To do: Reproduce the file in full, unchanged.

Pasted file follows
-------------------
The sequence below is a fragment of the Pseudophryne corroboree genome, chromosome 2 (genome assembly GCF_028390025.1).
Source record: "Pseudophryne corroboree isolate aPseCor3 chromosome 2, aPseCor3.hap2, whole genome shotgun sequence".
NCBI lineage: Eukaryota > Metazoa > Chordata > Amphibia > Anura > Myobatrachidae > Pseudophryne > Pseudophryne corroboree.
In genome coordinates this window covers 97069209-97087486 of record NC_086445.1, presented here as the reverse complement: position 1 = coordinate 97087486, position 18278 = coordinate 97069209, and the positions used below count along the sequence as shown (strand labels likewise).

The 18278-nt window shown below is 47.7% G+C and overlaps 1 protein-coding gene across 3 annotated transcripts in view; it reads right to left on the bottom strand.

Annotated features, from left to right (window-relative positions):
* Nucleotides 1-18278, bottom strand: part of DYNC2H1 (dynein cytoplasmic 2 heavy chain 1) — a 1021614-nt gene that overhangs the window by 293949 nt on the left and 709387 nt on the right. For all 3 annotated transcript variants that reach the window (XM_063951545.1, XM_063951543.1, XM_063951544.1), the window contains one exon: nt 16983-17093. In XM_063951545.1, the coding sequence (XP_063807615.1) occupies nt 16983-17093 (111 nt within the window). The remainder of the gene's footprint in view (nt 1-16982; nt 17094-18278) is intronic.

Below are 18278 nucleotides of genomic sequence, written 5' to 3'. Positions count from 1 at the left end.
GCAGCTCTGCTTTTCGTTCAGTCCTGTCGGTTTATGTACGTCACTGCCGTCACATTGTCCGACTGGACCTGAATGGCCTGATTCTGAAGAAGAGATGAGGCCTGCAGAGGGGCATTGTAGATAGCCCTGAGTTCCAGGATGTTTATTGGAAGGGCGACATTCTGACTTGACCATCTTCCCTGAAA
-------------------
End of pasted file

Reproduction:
The sequence below is a fragment of the Pseudophryne corroboree genome, chromosome 2 (genome assembly GCF_028390025.1).
Source record: "Pseudophryne corroboree isolate aPseCor3 chromosome 2, aPseCor3.hap2, whole genome shotgun sequence".
NCBI lineage: Eukaryota > Metazoa > Chordata > Amphibia > Anura > Myobatrachidae > Pseudophryne > Pseudophryne corroboree.
In genome coordinates this window covers 97069209-97087486 of record NC_086445.1, presented here as the reverse complement: position 1 = coordinate 97087486, position 18278 = coordinate 97069209, and the positions used below count along the sequence as shown (strand labels likewise).

The 18278-nt window shown below is 47.7% G+C and overlaps 1 protein-coding gene across 3 annotated transcripts in view; it reads right to left on the bottom strand.

Annotated features, from left to right (window-relative positions):
* Nucleotides 1-18278, bottom strand: part of DYNC2H1 (dynein cytoplasmic 2 heavy chain 1) — a 1021614-nt gene that overhangs the window by 293949 nt on the left and 709387 nt on the right. For all 3 annotated transcript variants that reach the window (XM_063951545.1, XM_063951543.1, XM_063951544.1), the window contains one exon: nt 16983-17093. In XM_063951545.1, the coding sequence (XP_063807615.1) occupies nt 16983-17093 (111 nt within the window). The remainder of the gene's footprint in view (nt 1-16982; nt 17094-18278) is intronic.

Below are 18278 nucleotides of genomic sequence, written 5' to 3'. Positions count from 1 at the left end.
GCAGCTCTGCTTTTCGTTCAGTCCTGTCGGTTTATGTACGTCACTGCCGTCACATTGTCCGACTGGACCTGAATGGCCTGATTCTGAAGAAGAGATGAGGCCTGCAGAGGGGCATTGTAGATAGCCCTGAGTTCCAGGATGTTTATTGGAAGGGCGACATTCTGACTTGACCATCTTCCCTGAAA